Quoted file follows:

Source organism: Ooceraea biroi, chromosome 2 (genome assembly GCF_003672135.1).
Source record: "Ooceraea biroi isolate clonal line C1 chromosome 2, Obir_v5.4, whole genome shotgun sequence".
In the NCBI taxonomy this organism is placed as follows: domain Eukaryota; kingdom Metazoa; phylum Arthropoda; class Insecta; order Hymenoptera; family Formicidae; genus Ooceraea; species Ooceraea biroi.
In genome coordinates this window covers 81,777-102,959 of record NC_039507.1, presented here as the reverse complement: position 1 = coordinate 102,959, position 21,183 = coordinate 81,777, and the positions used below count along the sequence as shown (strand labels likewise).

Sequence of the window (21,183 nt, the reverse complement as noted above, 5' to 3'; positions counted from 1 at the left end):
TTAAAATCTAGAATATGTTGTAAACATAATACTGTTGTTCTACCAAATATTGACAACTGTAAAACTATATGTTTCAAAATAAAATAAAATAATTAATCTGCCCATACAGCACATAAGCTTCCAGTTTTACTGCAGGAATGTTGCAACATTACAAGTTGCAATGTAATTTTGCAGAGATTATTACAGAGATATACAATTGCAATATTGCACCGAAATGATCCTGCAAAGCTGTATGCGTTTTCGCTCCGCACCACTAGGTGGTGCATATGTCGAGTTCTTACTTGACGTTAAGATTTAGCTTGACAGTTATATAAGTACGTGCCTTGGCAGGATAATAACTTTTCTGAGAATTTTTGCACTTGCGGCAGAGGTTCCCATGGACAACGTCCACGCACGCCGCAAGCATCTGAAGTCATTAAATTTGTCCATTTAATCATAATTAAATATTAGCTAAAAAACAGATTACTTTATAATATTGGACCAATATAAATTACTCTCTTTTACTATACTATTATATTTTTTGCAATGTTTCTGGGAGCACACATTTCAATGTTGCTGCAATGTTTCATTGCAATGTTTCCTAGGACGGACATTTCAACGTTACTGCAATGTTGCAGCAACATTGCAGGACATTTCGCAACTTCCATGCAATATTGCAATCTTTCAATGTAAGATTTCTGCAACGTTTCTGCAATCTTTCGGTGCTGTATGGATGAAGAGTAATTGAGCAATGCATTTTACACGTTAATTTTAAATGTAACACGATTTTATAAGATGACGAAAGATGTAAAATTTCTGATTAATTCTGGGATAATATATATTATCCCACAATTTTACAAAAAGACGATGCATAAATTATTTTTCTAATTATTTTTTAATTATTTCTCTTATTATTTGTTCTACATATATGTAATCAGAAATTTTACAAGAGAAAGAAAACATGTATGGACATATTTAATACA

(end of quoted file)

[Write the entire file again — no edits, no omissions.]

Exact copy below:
Source organism: Ooceraea biroi, chromosome 2 (genome assembly GCF_003672135.1).
Source record: "Ooceraea biroi isolate clonal line C1 chromosome 2, Obir_v5.4, whole genome shotgun sequence".
In the NCBI taxonomy this organism is placed as follows: domain Eukaryota; kingdom Metazoa; phylum Arthropoda; class Insecta; order Hymenoptera; family Formicidae; genus Ooceraea; species Ooceraea biroi.
In genome coordinates this window covers 81,777-102,959 of record NC_039507.1, presented here as the reverse complement: position 1 = coordinate 102,959, position 21,183 = coordinate 81,777, and the positions used below count along the sequence as shown (strand labels likewise).

Sequence of the window (21,183 nt, the reverse complement as noted above, 5' to 3'; positions counted from 1 at the left end):
TTAAAATCTAGAATATGTTGTAAACATAATACTGTTGTTCTACCAAATATTGACAACTGTAAAACTATATGTTTCAAAATAAAATAAAATAATTAATCTGCCCATACAGCACATAAGCTTCCAGTTTTACTGCAGGAATGTTGCAACATTACAAGTTGCAATGTAATTTTGCAGAGATTATTACAGAGATATACAATTGCAATATTGCACCGAAATGATCCTGCAAAGCTGTATGCGTTTTCGCTCCGCACCACTAGGTGGTGCATATGTCGAGTTCTTACTTGACGTTAAGATTTAGCTTGACAGTTATATAAGTACGTGCCTTGGCAGGATAATAACTTTTCTGAGAATTTTTGCACTTGCGGCAGAGGTTCCCATGGACAACGTCCACGCACGCCGCAAGCATCTGAAGTCATTAAATTTGTCCATTTAATCATAATTAAATATTAGCTAAAAAACAGATTACTTTATAATATTGGACCAATATAAATTACTCTCTTTTACTATACTATTATATTTTTTGCAATGTTTCTGGGAGCACACATTTCAATGTTGCTGCAATGTTTCATTGCAATGTTTCCTAGGACGGACATTTCAACGTTACTGCAATGTTGCAGCAACATTGCAGGACATTTCGCAACTTCCATGCAATATTGCAATCTTTCAATGTAAGATTTCTGCAACGTTTCTGCAATCTTTCGGTGCTGTATGGATGAAGAGTAATTGAGCAATGCATTTTACACGTTAATTTTAAATGTAACACGATTTTATAAGATGACGAAAGATGTAAAATTTCTGATTAATTCTGGGATAATATATATTATCCCACAATTTTACAAAAAGACGATGCATAAATTATTTTTCTAATTATTTTTTAATTATTTCTCTTATTATTTGTTCTACATATATGTAATCAGAAATTTTACAAGAGAAAGAAAACATGTATGGACATATTTAATACA